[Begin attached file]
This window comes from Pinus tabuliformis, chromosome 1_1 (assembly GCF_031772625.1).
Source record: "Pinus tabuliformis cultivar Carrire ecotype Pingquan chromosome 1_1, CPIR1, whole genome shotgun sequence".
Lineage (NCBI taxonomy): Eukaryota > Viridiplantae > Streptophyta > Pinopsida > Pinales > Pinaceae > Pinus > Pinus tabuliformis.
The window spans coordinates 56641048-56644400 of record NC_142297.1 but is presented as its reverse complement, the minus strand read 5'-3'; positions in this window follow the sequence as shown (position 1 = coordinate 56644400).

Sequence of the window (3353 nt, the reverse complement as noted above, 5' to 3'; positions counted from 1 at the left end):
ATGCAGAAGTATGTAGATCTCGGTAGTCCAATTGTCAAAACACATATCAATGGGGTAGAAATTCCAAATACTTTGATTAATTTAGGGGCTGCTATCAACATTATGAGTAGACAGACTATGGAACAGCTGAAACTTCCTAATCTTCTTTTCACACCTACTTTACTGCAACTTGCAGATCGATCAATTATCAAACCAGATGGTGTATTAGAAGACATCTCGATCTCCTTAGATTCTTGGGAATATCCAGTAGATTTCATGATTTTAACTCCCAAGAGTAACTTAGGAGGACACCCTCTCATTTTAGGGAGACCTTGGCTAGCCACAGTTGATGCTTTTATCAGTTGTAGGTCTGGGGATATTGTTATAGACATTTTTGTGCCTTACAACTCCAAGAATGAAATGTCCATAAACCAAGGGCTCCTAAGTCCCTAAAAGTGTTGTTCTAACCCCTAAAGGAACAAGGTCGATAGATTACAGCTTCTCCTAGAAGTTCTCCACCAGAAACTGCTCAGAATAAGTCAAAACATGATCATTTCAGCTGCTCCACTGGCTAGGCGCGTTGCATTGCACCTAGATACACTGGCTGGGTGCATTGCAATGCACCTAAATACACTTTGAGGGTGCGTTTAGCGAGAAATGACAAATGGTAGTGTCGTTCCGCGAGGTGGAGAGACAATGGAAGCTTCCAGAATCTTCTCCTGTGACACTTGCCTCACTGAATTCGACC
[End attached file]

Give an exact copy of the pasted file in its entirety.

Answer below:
This window comes from Pinus tabuliformis, chromosome 1_1 (assembly GCF_031772625.1).
Source record: "Pinus tabuliformis cultivar Carrire ecotype Pingquan chromosome 1_1, CPIR1, whole genome shotgun sequence".
Lineage (NCBI taxonomy): Eukaryota > Viridiplantae > Streptophyta > Pinopsida > Pinales > Pinaceae > Pinus > Pinus tabuliformis.
The window spans coordinates 56641048-56644400 of record NC_142297.1 but is presented as its reverse complement, the minus strand read 5'-3'; positions in this window follow the sequence as shown (position 1 = coordinate 56644400).

Sequence of the window (3353 nt, the reverse complement as noted above, 5' to 3'; positions counted from 1 at the left end):
ATGCAGAAGTATGTAGATCTCGGTAGTCCAATTGTCAAAACACATATCAATGGGGTAGAAATTCCAAATACTTTGATTAATTTAGGGGCTGCTATCAACATTATGAGTAGACAGACTATGGAACAGCTGAAACTTCCTAATCTTCTTTTCACACCTACTTTACTGCAACTTGCAGATCGATCAATTATCAAACCAGATGGTGTATTAGAAGACATCTCGATCTCCTTAGATTCTTGGGAATATCCAGTAGATTTCATGATTTTAACTCCCAAGAGTAACTTAGGAGGACACCCTCTCATTTTAGGGAGACCTTGGCTAGCCACAGTTGATGCTTTTATCAGTTGTAGGTCTGGGGATATTGTTATAGACATTTTTGTGCCTTACAACTCCAAGAATGAAATGTCCATAAACCAAGGGCTCCTAAGTCCCTAAAAGTGTTGTTCTAACCCCTAAAGGAACAAGGTCGATAGATTACAGCTTCTCCTAGAAGTTCTCCACCAGAAACTGCTCAGAATAAGTCAAAACATGATCATTTCAGCTGCTCCACTGGCTAGGCGCGTTGCATTGCACCTAGATACACTGGCTGGGTGCATTGCAATGCACCTAAATACACTTTGAGGGTGCGTTTAGCGAGAAATGACAAATGGTAGTGTCGTTCCGCGAGGTGGAGAGACAATGGAAGCTTCCAGAATCTTCTCCTGTGACACTTGCCTCACTGAATTCGACC